Wilson's theorem

From Academic Kids

In mathematics, Wilson's Theorem states that for a prime number p > 1,

<math>(p-1)!\ \equiv\ -1\ (\mbox{mod}\ p)<math>

(see factorial and modular arithmetic for the notation). There is a converse result.



The theorem was first discovered by Ibn al-Haytham (also known as Alhazen), but it is named after John Wilson (a student of the English mathematician Edward Waring) who rediscovered it more than 700 years later. Waring announced the theorem in 1770, although neither he nor Wilson could prove it. Lagrange gave the first proof in 1773. There is evidence that Leibniz was also aware of the result a century earlier, but he never published it.


First proof

This proof uses the fact that if p is an odd prime, then the set of numbers G = (Z/pZ)× = {1, 2, ... p − 1} forms a group under multiplication modulo p. This means that for each element i in G, there is a unique inverse element j in G such that ij ≡ 1 (mod p). If ij (mod p), then i2 ≡ 1 (mod p), which forces i2 − 1 = (i + 1)(i − 1) ≡ 0 (mod p), and since p is prime, this forces i ≡ 1 or −1 (mod p), i.e. i = 1 or i = p − 1.

In other words, 1 and p − 1 are each their own inverse, but every other element of G has a distinct inverse, and so if we collect the elements of G pairwise in this fashion and multiply them all together, we get the product −1. For example, if p = 11, we have

<math>10! = 1(10)(2 \cdot 6)(3 \cdot 4)(5 \cdot 9)(7 \cdot 8) \ \equiv\ -1\ (\mbox{mod}\ 11)<math>

If p = 2, the result is trivial to check.

For a converse (but see below for a more exact converse result), suppose the congruence holds for a composite n, and note that then n has a proper divisor d with 1 < d < n. Clearly, d divides (n − 1)! But by the congruence, d also divides (n − 1)! + 1, so that d divides 1, a contradiction.

Second proof

Here is another proof of the first direction: Suppose p is an odd prime. Consider the polynomial

<math>g(x)=(x-1)(x-2) \cdots (x-(p-1))<math>

Recall that if f(x) is a nonzero polynomial of degree d over a field F, then f(x) has at most d roots over F. Now, with g(x) as above, consider the polynomial


Since the leading coefficients cancel, we see that f(x) is a polynomial of degree at most p − 2. Reducing mod p, we see that f(x) has at most p − 2 roots mod p. But by Fermat's theorem, each of the elements 1,2,...,p − 1 is a root of f(x). This is impossible, unless f(x) is identically zero mod p, i.e. unless each coefficient of f(x) is divisible by p.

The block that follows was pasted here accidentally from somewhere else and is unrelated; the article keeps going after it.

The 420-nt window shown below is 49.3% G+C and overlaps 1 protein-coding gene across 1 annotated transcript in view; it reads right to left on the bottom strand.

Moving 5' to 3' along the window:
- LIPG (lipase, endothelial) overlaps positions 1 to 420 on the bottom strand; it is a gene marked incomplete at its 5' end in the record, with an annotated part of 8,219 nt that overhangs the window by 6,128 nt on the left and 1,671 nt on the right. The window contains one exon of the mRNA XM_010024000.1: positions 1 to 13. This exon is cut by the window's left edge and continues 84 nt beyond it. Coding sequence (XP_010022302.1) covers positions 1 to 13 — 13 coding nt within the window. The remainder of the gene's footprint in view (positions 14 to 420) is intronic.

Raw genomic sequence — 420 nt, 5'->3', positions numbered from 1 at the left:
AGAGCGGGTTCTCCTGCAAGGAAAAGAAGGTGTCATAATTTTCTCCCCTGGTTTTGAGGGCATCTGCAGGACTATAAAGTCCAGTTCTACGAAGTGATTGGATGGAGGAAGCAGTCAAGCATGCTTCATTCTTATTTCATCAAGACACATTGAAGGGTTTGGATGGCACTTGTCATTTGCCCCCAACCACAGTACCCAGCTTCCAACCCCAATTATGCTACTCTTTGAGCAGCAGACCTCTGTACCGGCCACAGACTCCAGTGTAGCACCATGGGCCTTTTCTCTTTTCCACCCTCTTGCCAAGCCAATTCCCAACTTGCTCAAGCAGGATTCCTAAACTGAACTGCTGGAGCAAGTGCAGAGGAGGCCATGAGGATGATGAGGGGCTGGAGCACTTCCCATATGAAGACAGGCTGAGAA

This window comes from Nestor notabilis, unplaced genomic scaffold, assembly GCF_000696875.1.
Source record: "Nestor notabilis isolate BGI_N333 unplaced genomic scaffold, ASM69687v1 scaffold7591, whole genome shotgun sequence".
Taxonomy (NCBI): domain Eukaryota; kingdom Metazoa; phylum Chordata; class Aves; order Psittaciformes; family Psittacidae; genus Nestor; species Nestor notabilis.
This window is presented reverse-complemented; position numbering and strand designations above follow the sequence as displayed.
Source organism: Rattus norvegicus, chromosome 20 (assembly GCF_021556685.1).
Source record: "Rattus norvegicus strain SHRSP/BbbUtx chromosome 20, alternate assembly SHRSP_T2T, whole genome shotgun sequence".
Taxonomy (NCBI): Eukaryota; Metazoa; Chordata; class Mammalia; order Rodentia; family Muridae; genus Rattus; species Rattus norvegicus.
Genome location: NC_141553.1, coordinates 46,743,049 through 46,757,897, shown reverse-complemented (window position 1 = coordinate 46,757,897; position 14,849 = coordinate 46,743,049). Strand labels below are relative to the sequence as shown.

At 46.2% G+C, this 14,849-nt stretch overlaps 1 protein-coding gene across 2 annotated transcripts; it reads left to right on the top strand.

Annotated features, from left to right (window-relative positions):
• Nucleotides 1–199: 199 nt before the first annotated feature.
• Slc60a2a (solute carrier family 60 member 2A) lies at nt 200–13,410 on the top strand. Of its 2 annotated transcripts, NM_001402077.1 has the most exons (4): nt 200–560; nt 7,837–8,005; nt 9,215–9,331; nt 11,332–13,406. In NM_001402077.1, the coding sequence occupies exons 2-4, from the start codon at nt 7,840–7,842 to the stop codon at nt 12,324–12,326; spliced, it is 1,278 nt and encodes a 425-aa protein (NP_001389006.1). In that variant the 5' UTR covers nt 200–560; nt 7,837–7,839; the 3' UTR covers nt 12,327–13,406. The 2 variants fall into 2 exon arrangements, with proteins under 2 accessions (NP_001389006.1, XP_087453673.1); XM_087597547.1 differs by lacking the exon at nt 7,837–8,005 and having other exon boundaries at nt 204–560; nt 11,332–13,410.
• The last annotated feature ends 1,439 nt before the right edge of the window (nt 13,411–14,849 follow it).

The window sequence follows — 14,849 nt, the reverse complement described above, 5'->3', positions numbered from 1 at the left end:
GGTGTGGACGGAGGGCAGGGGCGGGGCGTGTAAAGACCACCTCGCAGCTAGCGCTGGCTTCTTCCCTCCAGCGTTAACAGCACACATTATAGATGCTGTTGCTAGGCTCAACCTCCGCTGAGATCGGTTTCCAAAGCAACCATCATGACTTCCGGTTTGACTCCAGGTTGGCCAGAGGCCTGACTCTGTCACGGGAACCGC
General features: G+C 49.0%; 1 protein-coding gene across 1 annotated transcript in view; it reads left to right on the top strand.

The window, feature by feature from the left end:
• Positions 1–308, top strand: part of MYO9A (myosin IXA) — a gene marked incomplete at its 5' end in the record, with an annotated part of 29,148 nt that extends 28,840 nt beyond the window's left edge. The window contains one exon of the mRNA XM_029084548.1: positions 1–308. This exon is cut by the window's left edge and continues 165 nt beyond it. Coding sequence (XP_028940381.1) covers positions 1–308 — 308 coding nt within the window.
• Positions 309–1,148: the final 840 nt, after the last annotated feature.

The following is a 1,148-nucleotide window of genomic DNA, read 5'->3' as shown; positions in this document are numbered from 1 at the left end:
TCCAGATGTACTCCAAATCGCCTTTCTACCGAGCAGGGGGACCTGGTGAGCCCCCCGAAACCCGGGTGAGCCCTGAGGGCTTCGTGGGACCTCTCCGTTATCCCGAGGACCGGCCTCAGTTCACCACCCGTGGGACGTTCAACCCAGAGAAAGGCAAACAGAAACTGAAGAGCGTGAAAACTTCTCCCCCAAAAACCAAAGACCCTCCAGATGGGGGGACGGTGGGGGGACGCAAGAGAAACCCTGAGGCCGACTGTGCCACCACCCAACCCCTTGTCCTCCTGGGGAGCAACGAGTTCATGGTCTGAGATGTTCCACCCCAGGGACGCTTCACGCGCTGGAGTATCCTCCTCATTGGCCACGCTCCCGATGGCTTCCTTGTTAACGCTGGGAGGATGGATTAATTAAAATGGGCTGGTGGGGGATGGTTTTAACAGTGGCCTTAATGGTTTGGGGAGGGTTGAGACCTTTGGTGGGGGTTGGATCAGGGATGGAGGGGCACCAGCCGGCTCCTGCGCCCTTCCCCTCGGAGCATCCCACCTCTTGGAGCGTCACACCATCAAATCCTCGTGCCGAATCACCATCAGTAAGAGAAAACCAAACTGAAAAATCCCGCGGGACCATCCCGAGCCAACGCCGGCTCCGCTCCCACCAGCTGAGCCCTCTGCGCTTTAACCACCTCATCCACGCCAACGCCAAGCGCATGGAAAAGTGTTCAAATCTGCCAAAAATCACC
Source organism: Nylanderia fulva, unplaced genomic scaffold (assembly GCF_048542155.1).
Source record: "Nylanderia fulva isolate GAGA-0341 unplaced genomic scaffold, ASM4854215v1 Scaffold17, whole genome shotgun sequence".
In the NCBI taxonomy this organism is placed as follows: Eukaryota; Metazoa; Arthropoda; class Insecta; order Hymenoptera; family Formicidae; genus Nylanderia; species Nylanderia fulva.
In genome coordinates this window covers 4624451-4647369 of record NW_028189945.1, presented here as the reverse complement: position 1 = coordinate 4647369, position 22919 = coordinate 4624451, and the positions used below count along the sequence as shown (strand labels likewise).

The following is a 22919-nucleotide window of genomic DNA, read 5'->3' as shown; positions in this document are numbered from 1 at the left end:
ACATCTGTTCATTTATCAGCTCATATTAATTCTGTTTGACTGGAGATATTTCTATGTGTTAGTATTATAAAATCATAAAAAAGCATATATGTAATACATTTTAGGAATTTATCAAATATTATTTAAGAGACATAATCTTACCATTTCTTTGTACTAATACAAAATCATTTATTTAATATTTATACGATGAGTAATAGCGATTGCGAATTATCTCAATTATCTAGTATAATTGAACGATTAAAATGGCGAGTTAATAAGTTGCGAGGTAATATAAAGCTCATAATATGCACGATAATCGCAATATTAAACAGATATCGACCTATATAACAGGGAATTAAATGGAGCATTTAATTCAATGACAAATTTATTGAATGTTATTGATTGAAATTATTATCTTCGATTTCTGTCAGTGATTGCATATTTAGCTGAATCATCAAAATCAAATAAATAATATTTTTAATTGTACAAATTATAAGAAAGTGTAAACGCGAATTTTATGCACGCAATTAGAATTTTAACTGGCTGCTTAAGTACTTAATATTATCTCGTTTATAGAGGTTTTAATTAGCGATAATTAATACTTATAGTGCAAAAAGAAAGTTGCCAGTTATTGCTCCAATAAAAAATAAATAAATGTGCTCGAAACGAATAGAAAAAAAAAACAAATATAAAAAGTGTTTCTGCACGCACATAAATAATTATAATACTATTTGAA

But since p is odd, the constant term of f(x) is just (p − 1)! + 1, and the result follows.


Wilson's theorem is useless as a primality test, since computing (n − 1)! is difficult for large n.

Using Wilson's Theorem, we have for any prime p:

<math>1\cdot 2\cdots (p-1)\ \equiv\ -1\ (\mbox{mod}\ p)<math>
<math>1\cdot(p-1)\cdot 2\cdot (p-2)\cdots m\cdot (p-m)\ \equiv\ 1\cdot (-1)\cdot 2\cdot (-2)\cdots m\cdot (-m)\ \equiv\ -1\ (\mbox{mod}\ p)<math>

where p = 2m + 1. This becomes:

<math>\prod_{j=1}^m\ j^2\ \equiv(-1)^{m+1}\ (\mbox{mod}\ p)<math>

And so primality is determined by the quadratic residues of p. We can use this fact to prove part of a famous result: −1 is a square (quadratic residue) mod p if p ≡ 1 (mod 4). For suppose p = 4k + 1 for some integer k. Then we can take m = 2k above, and we conclude that

<math>\left( \prod_{j=1}^{2k}\ j \right)^{2} = \prod_{j=1}^{2k}\ j^2\ \equiv (-1)^{2k+1}\ = -1(\mbox{mod}\ p)<math>


There is also a generalization of Wilson's theorem, due to Carl Friedrich Gauss:

<math>\prod_{\begin{matrix} 1 \le a < m \\ (a,m)=1 \end{matrix}} a \ \equiv \ \left \{ \begin{matrix} -1\ (\mbox{mod }m) & \mbox{if } m=4,\;p^\alpha,\;2p^\alpha \\ \ \ 1\ (\mbox{mod }m) & \mbox{otherwise} \end{matrix} \right. <math>

where p is an odd prime.


The converse to Wilson's theorem states that for a composite number n > 5,

n divides (n − 1)!.

This leaves the case n = 4, for which 3! is congruent to 2 modulo 4.

In fact if q is a prime factor of n, so that n = qa, the numbers

1, 2, ..., n − 1

include a − 1 multiples of q. Therefore the power of q dividing the factorial is at least n/q − 1; and the power dividing n at most

log n/log q.

The required inequality

log n/log qn/q − 1

does hold in general, except for the case q = 2 and n = 4.bg:Теорема на Уилсън de:Satz von Wilson fr:Thorme de Wilson ko:윌슨의 정리 sv:Wilsons sats th:ทฤษฎีบทของวิลสัน zh:威尔逊定理


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